Spacejacked is an ingenious genre mash of tower defense strategies, arcade shoot ’em up fun, with a hint of rogue-lite. Meet Dave Paprovsky, mild mannered space technician by day, guy who sleeps in his bunk at night. Until one day, aliens attack your spaceship and jack your crew. It is up to you to defend each room of the spaceship. Equipped with a blaster, and the ability to build defensive turrets, Dave must thwart the alien incursions all by his lonesome. As well as rescue his crew mates, and get some shut eye every now and again.
You would think cramming a few genres together would mean aspects of each would be weaker. On the contrary, Spacejacked’s arcade action complements the thought provoking tower defense strategy elements well. Think Orcs Must Die!, where your hero’s basic attacks complement the varied turret abilities. The difference between these two is a 2d shooter perspective, versus third person.
There are three rooms you’ll do battle in: Medical Bay, Robotics Room, and Engineering. Having different layouts means each has to be defensed differently. The main area, is your headquarters where available crew members reside. Turrets that you have built and damage that rooms have sustained carry over to the next game day. Turrets, repairs, and upgrades are dependent on metal, the game’s primary resource, you scavenge from enemies and mini-games. Metal is limited, and you will without doubt face numerous crossroads with regards to its usage.
Regardless of your turret configurations, it’s a safe bet they will not handle the alien onslaught on their own. That’s where your trusty blaster and gravity boots comes in. Simply by pressing up or own Dave can instantly shift his gravity to the top of platform or beneath it using his boots. Allowing for fast movement between floors in each of the rooms; useful for quickly getting behind forward attacking enemies. Enemies can, and will, cause damage to Dave and the room’s central station. Should either reach the end of their health bar, it’s game over.
Here’s what I love about Spacejacked: The chaos from aliens invading more than one room at a time. The retro metal scavenging game, within a (retro) game. The furious flipping from roof to floor to get behind aliens. Creating that perfect bottleneck. Loved the different dances each crew member busted out with after rescue. Not to mention, the constant dilemmas: Should I upgrade the blaster? Repair one of the damaged room computer? Do I have enough defenses in Engineering? Is upgrading one laser worth it versus building 2 machine gun turrets?
When you think you’ve got one day figured out, the next one comes and kicks you in the keister.
The turrets you build and the damage the ship sustains carries over to the next day. It’s easy to fall into building traps, where you over defend one and not the other. This aspect makes the single player campaign engrossing as well as challenging.
As an added bonus for progressing through the campaign “days,” you’ll rescue crew members. Each one will bring a new upgrade aspect with them. One crew member, as mentioned, allows you to partake in a mini-game to collect more metal in space. Another allows for upgrades for your blaster.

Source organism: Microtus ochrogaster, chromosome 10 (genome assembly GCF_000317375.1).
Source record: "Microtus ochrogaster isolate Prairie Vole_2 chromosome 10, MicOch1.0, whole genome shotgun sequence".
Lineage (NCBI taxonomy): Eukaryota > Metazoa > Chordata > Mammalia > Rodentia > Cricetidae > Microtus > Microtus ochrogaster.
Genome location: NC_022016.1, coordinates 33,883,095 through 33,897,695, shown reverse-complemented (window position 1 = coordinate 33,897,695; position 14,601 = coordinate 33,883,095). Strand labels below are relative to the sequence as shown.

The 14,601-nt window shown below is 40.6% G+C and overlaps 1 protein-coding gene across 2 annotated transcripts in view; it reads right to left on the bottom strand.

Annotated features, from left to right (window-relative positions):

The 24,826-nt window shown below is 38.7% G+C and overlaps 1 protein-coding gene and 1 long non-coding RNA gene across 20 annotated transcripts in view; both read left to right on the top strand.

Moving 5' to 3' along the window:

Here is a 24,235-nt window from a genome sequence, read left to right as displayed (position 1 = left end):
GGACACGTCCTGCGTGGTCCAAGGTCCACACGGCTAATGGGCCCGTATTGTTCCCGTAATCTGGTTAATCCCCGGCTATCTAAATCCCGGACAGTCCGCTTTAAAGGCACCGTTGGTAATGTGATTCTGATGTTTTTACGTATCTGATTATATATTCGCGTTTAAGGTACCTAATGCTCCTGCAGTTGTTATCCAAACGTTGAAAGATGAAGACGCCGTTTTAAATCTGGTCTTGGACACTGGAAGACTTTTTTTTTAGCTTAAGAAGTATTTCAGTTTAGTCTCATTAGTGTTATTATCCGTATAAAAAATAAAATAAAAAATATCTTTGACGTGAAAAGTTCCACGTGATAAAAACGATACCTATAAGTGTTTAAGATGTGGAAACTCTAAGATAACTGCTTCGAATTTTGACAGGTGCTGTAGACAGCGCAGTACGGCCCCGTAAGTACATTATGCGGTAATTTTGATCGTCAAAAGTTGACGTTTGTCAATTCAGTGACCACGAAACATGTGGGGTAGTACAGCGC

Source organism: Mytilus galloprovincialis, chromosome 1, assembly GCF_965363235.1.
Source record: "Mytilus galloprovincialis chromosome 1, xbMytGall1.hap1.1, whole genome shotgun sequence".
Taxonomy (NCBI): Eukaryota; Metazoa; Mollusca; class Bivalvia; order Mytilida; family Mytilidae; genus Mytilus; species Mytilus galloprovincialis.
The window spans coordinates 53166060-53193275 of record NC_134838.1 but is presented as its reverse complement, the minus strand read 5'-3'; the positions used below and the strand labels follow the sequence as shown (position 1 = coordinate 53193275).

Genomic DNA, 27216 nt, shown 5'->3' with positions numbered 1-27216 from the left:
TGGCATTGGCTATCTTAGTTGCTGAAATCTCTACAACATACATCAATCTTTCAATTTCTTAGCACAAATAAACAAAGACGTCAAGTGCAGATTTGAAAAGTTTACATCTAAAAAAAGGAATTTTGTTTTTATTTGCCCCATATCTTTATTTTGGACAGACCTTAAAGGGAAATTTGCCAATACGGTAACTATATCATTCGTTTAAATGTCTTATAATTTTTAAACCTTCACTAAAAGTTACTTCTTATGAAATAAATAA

Managing resources can tax even shrewd gamers. Before you know it, you may end up cornered with a room that’s impossible to defend given the lack of resources. Starting over the campaign, can be frustrating but necessary to plan a new defense avenue. However, gameplay is superb, to the point most will find it hard to resist the allure of multiple attempts. That is due to how seamless the arcade action is melded with strategic planning. Spacejacked’s controls, continuity, and gameplay are executed very well.
Difficulty progression is smooth, introducing new enemies and challenges at regular intervals. Aside from getting bigger and taking more damage, enemies will block your blaster shots, or defeat certain types of turrets with ease. You’ll not only mull over which turrets to use, but also your position relative to spawning enemies for maximum defensive coverage.
All too often, retro graphics can be wielded like an oversized club by game designers. Not so with Spacejacked, it’s graphics maybe block-filled, but it fits its comical premise well. It doesn’t rely on simpler graphics as its singular nostalgic draw; that’s what the gameplay is for. Instead the graphics and catchy MIDI tunes smooth over any blemishes the game’s challenges couldn’t cover.
“Build. Shoot. Survive Invasion By Filthy Alien Scum,” that’s this game’s comical tag-line. It’s also the perfect description for this clever arcade tower defense title. My expressions while playing this switched between grinning and sweating; fun and intense room management. Spacejacked proves (once again) that the tower defense genre just needs “something” to give it needed longevity and depth. The way each game day progresses, as well as the furious arcade action, retro charm, and addicting gameplay should put this game high on any gamer’s wishlist.